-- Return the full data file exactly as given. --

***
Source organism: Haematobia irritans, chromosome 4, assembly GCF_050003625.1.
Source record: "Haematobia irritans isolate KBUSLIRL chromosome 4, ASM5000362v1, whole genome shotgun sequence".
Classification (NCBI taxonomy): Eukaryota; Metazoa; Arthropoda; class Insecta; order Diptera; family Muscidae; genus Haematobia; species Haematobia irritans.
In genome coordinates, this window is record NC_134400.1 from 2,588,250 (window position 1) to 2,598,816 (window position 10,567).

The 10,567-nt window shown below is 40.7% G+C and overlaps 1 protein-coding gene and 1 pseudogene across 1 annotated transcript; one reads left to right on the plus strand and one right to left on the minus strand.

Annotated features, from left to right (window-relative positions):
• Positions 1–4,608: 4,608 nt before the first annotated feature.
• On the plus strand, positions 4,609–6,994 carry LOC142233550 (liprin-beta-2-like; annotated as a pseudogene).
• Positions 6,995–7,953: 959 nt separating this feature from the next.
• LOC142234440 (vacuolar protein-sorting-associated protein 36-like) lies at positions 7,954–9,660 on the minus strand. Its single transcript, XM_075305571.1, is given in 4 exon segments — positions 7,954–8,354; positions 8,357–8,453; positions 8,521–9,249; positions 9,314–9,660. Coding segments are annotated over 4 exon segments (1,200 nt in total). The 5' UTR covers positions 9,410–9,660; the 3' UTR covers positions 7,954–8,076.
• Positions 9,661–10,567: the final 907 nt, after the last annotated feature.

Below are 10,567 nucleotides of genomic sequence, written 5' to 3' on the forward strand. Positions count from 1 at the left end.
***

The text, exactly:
Source organism: Haematobia irritans, chromosome 4, assembly GCF_050003625.1.
Source record: "Haematobia irritans isolate KBUSLIRL chromosome 4, ASM5000362v1, whole genome shotgun sequence".
Classification (NCBI taxonomy): Eukaryota; Metazoa; Arthropoda; class Insecta; order Diptera; family Muscidae; genus Haematobia; species Haematobia irritans.
In genome coordinates, this window is record NC_134400.1 from 2,588,250 (window position 1) to 2,598,816 (window position 10,567).

The 10,567-nt window shown below is 40.7% G+C and overlaps 1 protein-coding gene and 1 pseudogene across 1 annotated transcript; one reads left to right on the plus strand and one right to left on the minus strand.

Annotated features, from left to right (window-relative positions):
• Positions 1–4,608: 4,608 nt before the first annotated feature.
• On the plus strand, positions 4,609–6,994 carry LOC142233550 (liprin-beta-2-like; annotated as a pseudogene).
• Positions 6,995–7,953: 959 nt separating this feature from the next.
• LOC142234440 (vacuolar protein-sorting-associated protein 36-like) lies at positions 7,954–9,660 on the minus strand. Its single transcript, XM_075305571.1, is given in 4 exon segments — positions 7,954–8,354; positions 8,357–8,453; positions 8,521–9,249; positions 9,314–9,660. Coding segments are annotated over 4 exon segments (1,200 nt in total). The 5' UTR covers positions 9,410–9,660; the 3' UTR covers positions 7,954–8,076.
• Positions 9,661–10,567: the final 907 nt, after the last annotated feature.

Below are 10,567 nucleotides of genomic sequence, written 5' to 3' on the forward strand. Positions count from 1 at the left end.